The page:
I do think that we’re having to acquire competence in web2.0 usage and that also includes those who design SNS sites. For example, I was on the verge of quitting Facebook until, one day, I noticed a little “block this application” link beneath all my notifcations. Now Facebook is positive for me again. Those who run Facebook responded to an emergent phenomenon and the site has been improved.
So, I think what is happening is that we’re acquiring competence in the emergent, communicational affordances of web2.0. Give it a few years and we’ll wonder what all the fuss was about…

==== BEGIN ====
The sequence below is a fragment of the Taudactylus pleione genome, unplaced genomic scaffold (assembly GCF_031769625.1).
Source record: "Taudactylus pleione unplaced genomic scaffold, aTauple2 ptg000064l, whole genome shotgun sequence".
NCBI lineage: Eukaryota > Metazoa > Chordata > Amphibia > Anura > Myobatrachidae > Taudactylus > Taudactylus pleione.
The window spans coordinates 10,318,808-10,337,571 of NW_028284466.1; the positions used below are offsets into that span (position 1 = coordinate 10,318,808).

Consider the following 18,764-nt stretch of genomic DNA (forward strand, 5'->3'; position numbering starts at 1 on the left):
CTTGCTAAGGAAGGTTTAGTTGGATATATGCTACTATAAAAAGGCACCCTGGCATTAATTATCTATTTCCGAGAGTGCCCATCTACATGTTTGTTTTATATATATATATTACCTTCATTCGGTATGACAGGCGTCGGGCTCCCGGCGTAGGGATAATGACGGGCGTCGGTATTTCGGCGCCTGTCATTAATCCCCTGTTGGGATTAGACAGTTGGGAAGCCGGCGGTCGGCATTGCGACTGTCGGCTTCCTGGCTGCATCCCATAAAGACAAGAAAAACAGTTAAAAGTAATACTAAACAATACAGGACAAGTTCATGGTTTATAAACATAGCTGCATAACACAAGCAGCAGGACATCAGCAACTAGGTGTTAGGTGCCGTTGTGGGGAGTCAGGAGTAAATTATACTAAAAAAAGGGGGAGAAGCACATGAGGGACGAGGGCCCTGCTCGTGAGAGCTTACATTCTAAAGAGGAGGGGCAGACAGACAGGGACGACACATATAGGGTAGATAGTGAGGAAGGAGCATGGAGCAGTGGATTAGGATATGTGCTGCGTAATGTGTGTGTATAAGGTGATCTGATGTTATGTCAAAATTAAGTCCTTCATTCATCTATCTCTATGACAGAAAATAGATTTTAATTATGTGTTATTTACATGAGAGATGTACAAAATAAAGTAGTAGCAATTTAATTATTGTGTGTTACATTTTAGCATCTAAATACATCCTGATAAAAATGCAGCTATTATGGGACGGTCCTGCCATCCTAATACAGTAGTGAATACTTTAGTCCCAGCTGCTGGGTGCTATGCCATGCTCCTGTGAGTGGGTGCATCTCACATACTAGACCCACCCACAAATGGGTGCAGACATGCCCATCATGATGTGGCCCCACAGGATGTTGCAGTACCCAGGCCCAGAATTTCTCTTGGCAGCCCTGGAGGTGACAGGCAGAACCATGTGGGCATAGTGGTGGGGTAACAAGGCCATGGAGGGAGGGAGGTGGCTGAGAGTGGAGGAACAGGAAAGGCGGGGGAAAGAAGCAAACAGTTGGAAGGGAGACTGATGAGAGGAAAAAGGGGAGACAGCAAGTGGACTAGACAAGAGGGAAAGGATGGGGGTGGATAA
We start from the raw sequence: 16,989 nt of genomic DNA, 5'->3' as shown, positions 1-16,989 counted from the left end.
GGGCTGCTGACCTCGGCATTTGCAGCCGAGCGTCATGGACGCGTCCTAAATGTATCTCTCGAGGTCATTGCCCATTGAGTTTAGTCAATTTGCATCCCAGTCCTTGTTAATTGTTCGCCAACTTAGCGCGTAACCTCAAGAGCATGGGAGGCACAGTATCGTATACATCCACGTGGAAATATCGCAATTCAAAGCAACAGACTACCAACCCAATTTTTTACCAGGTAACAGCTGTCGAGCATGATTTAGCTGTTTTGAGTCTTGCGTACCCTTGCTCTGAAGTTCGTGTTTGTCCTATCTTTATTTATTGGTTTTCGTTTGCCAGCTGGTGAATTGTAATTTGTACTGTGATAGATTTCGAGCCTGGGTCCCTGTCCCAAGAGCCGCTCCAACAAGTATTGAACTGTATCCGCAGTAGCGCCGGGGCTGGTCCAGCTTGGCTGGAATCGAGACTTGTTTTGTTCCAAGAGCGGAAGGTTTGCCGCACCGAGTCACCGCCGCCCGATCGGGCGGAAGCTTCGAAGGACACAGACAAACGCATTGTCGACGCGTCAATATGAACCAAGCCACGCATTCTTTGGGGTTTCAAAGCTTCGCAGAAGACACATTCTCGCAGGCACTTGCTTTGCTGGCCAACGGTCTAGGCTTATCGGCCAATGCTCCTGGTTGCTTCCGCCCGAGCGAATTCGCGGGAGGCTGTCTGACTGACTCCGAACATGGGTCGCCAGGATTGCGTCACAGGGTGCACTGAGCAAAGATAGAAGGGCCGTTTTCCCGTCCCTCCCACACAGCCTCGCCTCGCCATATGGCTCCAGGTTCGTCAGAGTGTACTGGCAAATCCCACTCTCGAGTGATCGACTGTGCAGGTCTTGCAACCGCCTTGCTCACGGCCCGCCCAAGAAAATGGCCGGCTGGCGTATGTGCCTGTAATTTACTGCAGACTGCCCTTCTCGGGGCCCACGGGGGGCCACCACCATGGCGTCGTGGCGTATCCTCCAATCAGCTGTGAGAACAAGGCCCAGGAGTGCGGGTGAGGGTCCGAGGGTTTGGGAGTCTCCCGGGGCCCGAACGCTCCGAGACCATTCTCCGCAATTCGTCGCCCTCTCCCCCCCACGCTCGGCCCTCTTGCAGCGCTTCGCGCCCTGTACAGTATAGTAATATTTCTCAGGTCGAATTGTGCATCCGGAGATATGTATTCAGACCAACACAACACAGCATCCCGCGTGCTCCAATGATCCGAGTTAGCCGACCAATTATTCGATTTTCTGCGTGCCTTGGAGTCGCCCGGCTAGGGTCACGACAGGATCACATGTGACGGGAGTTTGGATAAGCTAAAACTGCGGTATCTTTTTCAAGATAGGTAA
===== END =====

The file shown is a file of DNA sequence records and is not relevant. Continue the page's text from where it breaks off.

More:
I think my natural first response was that you’ve got to understand the terms before you can couch an answer to this at all. Web 2.0 means very different things to very different people and can be more confusing than it is helpful. Having said that, I’d agree with the other posters that if you’re using social networking tools like Facebook and LinkedIn (and even stuff like Flickr, that might not seem like an obvious choice) and other Web 2.0 ‘most wanted’ apps such as blogs and wikis sensibly then there is a considerable amount of benefit from them. It’s just that some people are using Web 2.0 because it’s there and because it’s a bandwagon, meaning a large volume of rubbish gets generated that doesn’t help connect people or do anything else; for example, I’m getting to the stage where Twitter and tweets are really annoying me as they’re used as buzz words by Nathan Barley noo media types who only use it because it’s ‘cool’! So, I think for the future we need to have Web 2.0 to generate content but we also need Web 2.0 tools and technologies such as some of the stuff being done with Google maps and AJAX to bring the content together in a meaningful way. We can also use text mining tools and some of the more sophisticated tagging to start getting data about data and get some provenance in there. All that’s doing is what any arts and social sciences student could tell you they’ve been doing for ages, which is quality assuring the data they trust by review, meaning large amounts of seemingly contradictory opinions can be distilled into material that makes sense for you. Hope that hasn’t turned into too much of a ramble…